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Publication numberUS7033739 B2
Publication typeGrant
Application numberUS 10/423,466
Publication dateApr 25, 2006
Filing dateApr 24, 2003
Priority dateApr 24, 2003
Fee statusLapsed
Also published asUS7527920, US20040214113, US20060093972
Publication number10423466, 423466, US 7033739 B2, US 7033739B2, US-B2-7033739, US7033739 B2, US7033739B2
InventorsMichael Goldstein, Manish Chandhok, Eric Panning, Robert Bristol, Bryan J. Rice
Original AssigneeIntel Corporation
Export CitationBiBTeX, EndNote, RefMan
External Links: USPTO, USPTO Assignment, Espacenet
Active hardmask for lithographic patterning
US 7033739 B2
Abstract
In an implementation, energy reaching the lower surface of a photoresist may be redirected back into the photoresist material. This may be done by, for example, reflecting and/or fluorescing the energy from a hardmask provided on the wafer surface back into the photoresist.
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Claims(9)
1. A method comprising:
directing extreme ultraviolet electromagnetic energy from an energy source toward a photoresist, the photoresist having a first surface closer to the energy source than a second surface; and
redirecting a portion of the electromagnetic energy reaching the second surface back into the photoresist, wherein the redirecting comprises fluorescing the portion of the electromagnetic energy.
2. The method of claim 1, wherein the redirecting comprises both fluorescing and reflecting the portion of the electromagnetic energy.
3. A method comprising:
directing extreme ultraviolet electromagnetic energy from an energy source toward a photoresist, the photoresist having a first surface closer to the energy source than a second surface;
redirecting a portion of the electromagnetic energy reaching the second surface back into the photoresist, wherein the redirecting comprises reflecting the portion of the electromagnetic energy, and wherein the reflecting comprises reflecting with a Bragg reflector.
4. The method of claim 3, wherein the reflecting comprises reflecting with a reflector comprising multiple layers and wherein the multiple layers comprise ruthenium and silicon.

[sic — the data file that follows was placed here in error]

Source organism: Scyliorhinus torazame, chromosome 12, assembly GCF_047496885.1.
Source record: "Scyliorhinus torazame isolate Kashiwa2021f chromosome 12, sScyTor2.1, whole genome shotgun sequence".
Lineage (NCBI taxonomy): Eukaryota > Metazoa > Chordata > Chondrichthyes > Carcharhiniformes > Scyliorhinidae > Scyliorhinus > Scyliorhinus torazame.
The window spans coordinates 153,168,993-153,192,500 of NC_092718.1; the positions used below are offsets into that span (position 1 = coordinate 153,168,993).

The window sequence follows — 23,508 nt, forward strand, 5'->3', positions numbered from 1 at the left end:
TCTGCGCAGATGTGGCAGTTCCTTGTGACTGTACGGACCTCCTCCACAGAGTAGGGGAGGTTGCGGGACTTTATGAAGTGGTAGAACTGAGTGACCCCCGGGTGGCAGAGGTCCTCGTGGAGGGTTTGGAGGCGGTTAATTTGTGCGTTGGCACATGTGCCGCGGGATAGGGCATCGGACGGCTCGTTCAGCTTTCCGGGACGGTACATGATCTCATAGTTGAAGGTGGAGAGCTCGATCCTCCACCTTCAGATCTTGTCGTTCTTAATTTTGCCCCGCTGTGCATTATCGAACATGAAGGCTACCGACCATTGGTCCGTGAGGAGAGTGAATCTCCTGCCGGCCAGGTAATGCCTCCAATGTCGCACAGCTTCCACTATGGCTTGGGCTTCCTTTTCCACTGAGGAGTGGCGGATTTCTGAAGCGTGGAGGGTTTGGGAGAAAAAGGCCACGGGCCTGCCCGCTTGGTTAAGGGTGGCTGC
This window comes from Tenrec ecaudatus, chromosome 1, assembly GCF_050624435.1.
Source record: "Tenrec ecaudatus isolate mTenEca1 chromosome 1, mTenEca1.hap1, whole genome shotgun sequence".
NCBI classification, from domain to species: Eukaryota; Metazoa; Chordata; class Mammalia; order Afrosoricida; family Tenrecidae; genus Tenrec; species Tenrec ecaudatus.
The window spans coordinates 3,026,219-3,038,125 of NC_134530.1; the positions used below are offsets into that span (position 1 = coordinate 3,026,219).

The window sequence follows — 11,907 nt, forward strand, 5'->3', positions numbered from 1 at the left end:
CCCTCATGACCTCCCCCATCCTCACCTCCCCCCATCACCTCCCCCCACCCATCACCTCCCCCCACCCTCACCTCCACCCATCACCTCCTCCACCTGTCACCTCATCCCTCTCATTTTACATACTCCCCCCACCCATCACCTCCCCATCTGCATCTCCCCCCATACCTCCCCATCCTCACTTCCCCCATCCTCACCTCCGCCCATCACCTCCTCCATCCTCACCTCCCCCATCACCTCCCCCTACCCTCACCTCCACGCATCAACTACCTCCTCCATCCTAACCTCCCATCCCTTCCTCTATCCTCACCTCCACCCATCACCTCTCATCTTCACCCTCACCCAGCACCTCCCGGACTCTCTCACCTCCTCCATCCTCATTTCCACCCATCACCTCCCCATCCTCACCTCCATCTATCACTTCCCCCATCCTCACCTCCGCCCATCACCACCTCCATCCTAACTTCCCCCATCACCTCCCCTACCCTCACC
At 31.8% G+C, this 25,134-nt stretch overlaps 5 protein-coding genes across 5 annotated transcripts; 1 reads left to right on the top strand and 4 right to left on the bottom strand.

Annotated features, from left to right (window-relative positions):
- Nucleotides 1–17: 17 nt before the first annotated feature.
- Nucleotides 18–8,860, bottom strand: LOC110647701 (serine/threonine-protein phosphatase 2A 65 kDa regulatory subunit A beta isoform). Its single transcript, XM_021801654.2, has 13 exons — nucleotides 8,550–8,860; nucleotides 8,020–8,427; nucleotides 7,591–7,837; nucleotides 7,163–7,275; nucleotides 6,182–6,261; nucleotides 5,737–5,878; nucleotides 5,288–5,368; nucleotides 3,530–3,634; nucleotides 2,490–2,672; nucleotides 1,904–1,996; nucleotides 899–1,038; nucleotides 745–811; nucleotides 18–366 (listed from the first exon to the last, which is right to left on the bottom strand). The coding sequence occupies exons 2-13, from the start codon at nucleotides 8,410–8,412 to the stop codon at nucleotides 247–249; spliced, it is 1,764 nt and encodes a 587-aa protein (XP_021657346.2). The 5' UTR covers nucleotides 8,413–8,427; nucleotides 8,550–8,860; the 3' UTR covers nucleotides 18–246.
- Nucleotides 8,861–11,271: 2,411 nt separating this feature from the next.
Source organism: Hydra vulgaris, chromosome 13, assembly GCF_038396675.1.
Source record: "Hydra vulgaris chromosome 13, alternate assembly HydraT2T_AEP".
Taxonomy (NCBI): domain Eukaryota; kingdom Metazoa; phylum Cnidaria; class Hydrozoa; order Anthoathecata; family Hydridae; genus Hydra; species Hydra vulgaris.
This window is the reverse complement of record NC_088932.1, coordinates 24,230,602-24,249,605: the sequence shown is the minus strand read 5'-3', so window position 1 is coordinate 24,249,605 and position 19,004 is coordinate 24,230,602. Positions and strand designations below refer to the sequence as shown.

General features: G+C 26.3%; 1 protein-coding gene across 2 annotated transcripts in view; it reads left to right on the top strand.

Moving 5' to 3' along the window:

5. A method comprising:
directing extreme ultraviolet electromagnetic energy from an energy source toward a photoresist, the photoresist having a first surface closer to the energy source than a second surface;
redirecting a portion of the electromagnetic energy reaching the second surface back into the photoresist, wherein said redirecting comprises redirecting at least 33% of the electromagnetic energy reaching the second surface.
6. A method for transferring a pattern to a semiconductor substrate, the method comprising:
applying a reflective hardmask above a surface of the semiconductor substrate;
applying a photoresist to a surface of the reflective material;
directing extreme ultraviolet energy toward the photoresist; and
reflecting at least a portion of the energy back into the photoresist;
wherein the applying the reflective hardmask comprises applying a Bragg reflector.
7. The method of claim 6, wherein the applying the reflective hardmask comprises applying a plurality of layers, and wherein the plurality of layers comprise ruthenium and silicon.
8. The method of claim 6, further comprising fluorescing radiation into the photoresist.
9. The method of claim 6, wherein the reflecting at least a portion of the energy back into the photoresist comprises reflecting back into the photoresist at least 33% of the extreme ultraviolet energy reaching a lower surface of the photoresist.
Description
BACKGROUND